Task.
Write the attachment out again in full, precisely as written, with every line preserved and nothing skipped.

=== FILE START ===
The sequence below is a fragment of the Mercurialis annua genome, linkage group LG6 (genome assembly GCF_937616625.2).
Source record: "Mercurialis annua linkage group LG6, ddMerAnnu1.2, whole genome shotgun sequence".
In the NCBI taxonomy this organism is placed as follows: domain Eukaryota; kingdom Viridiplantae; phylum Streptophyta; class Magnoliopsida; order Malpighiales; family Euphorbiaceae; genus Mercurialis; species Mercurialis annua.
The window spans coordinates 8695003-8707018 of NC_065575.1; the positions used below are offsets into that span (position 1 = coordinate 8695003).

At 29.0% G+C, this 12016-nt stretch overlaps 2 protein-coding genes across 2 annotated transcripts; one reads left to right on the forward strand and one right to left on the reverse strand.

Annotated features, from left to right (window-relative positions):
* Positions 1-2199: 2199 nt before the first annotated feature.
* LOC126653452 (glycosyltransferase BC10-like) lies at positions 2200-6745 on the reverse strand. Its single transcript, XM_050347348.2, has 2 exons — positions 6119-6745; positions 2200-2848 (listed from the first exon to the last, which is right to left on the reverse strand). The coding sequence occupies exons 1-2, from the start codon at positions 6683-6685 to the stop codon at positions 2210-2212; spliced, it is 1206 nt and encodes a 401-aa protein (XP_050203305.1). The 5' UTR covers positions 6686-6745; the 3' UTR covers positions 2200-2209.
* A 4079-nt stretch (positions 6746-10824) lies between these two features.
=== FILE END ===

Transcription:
The sequence below is a fragment of the Mercurialis annua genome, linkage group LG6 (genome assembly GCF_937616625.2).
Source record: "Mercurialis annua linkage group LG6, ddMerAnnu1.2, whole genome shotgun sequence".
In the NCBI taxonomy this organism is placed as follows: domain Eukaryota; kingdom Viridiplantae; phylum Streptophyta; class Magnoliopsida; order Malpighiales; family Euphorbiaceae; genus Mercurialis; species Mercurialis annua.
The window spans coordinates 8695003-8707018 of NC_065575.1; the positions used below are offsets into that span (position 1 = coordinate 8695003).

At 29.0% G+C, this 12016-nt stretch overlaps 2 protein-coding genes across 2 annotated transcripts; one reads left to right on the forward strand and one right to left on the reverse strand.

Annotated features, from left to right (window-relative positions):
* Positions 1-2199: 2199 nt before the first annotated feature.
* LOC126653452 (glycosyltransferase BC10-like) lies at positions 2200-6745 on the reverse strand. Its single transcript, XM_050347348.2, has 2 exons — positions 6119-6745; positions 2200-2848 (listed from the first exon to the last, which is right to left on the reverse strand). The coding sequence occupies exons 1-2, from the start codon at positions 6683-6685 to the stop codon at positions 2210-2212; spliced, it is 1206 nt and encodes a 401-aa protein (XP_050203305.1). The 5' UTR covers positions 6686-6745; the 3' UTR covers positions 2200-2209.
* A 4079-nt stretch (positions 6746-10824) lies between these two features.